Akmulun travels often and is influenced by the nuances of everyday experiences, which she captures using a minimal palette. She aims to collect and record feelings and memories in the books, but she’s not precious about keeping them intact. “I love to rip out pages,” she says. “I like to realize that the pages of my personal diary can travel the world, and can find their home not only in my sketchbook. I am pleased that people want to have a piece of my personal world in their home.”

Akmulun occasionally makes pages available for sale, and you can follow more of her work on Instagram.

 

A sketchbook spread of two drawings by Katherine Akmulun.

A sketchbook spread of two drawings by Katherine Akmulun.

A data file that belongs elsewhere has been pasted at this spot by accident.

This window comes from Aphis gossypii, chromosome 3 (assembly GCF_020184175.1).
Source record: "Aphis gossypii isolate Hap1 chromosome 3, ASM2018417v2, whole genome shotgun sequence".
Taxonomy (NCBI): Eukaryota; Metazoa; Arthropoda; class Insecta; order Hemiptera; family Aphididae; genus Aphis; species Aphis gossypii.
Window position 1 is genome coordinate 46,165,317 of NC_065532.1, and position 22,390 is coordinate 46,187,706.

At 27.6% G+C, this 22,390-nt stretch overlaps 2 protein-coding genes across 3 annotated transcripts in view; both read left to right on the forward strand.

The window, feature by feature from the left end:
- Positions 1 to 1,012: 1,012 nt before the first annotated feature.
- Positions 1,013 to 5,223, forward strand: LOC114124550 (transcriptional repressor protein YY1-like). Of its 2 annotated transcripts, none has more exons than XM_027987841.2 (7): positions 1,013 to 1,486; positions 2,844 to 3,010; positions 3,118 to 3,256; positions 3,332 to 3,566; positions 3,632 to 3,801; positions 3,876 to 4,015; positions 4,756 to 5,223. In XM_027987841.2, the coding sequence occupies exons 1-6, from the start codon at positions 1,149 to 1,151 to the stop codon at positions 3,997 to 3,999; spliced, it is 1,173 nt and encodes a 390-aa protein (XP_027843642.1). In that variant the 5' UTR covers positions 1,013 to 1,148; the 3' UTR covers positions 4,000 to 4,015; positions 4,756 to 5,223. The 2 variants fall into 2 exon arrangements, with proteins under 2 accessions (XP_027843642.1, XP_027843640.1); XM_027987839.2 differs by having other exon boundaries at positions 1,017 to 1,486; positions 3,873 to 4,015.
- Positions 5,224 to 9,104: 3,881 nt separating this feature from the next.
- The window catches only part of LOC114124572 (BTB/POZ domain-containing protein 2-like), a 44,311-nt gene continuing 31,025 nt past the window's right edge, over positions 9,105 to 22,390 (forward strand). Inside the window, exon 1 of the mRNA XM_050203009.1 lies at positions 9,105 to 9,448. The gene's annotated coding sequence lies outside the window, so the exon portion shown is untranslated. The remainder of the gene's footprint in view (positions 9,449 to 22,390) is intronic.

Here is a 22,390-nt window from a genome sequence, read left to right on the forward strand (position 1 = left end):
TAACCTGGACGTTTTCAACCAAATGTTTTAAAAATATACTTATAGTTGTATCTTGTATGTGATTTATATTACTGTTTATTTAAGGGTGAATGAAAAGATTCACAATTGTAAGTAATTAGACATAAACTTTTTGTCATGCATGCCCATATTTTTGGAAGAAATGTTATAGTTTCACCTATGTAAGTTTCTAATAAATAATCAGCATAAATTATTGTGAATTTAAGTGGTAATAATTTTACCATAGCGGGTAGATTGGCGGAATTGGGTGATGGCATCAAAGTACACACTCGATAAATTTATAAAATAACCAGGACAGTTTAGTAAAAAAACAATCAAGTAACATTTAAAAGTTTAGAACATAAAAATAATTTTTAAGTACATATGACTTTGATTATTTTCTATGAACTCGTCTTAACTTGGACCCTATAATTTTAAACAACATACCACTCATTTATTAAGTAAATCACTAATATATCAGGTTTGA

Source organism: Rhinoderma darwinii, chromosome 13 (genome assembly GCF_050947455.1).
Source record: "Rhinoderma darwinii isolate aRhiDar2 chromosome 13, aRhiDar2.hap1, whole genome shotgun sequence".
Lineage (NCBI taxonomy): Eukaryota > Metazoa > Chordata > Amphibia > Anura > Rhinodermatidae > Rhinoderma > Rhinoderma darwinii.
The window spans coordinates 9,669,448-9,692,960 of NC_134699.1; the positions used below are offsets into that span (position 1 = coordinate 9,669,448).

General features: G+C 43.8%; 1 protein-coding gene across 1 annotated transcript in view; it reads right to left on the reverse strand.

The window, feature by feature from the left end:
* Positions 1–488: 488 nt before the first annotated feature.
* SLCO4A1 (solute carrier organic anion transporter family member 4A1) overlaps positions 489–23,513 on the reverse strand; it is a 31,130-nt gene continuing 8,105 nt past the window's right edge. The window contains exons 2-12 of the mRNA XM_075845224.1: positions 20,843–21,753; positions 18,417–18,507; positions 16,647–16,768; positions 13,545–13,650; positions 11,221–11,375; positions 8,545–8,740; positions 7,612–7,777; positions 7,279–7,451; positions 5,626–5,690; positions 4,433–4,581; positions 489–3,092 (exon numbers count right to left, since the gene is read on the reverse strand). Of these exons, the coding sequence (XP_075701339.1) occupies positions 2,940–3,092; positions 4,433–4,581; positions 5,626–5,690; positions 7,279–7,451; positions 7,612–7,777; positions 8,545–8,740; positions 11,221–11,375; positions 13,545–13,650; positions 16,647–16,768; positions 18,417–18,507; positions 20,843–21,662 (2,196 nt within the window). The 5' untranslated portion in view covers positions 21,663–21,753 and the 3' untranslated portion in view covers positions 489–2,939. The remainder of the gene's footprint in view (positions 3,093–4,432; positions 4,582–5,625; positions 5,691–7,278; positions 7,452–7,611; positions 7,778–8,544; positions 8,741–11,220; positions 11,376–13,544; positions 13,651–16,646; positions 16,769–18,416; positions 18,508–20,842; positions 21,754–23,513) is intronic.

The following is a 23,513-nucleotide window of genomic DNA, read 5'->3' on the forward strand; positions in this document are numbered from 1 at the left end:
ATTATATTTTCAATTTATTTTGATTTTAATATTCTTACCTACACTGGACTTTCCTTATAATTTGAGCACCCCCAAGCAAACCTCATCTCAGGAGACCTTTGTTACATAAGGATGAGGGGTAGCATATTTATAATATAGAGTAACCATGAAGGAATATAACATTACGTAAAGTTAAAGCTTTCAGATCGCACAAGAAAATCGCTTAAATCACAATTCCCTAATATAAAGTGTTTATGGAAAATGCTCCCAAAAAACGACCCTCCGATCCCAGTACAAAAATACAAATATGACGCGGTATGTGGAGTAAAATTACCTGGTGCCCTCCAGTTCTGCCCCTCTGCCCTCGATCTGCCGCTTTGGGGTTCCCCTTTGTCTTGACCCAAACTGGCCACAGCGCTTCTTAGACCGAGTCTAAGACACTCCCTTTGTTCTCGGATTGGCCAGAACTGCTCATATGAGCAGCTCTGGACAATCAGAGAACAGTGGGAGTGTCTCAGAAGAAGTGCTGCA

A sketchbook spread of two drawings by Katherine Akmulun.

A sketchbook spread of two drawings by Katherine Akmulun.

A sketchbook spread of two drawings by Katherine Akmulun.   A sketchbook spread of two drawings by Katherine Akmulun.

 

 

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Art

Harmonious Drawings and Sculptural Renderings by Louise Despont Conjure Balance in Nature

November 21, 2022

Grace Ebert

A colored pencil and graphite drawing of florals and architectural forms on ledger paper

“Taraxacum,” graphite and colored pencil on antique ledger book pages, 75 1/4 x 95 inches. All images courtesy of Nicelle Beauchene Gallery, NYC, and Galerie Isa, Mumbai, shared with permission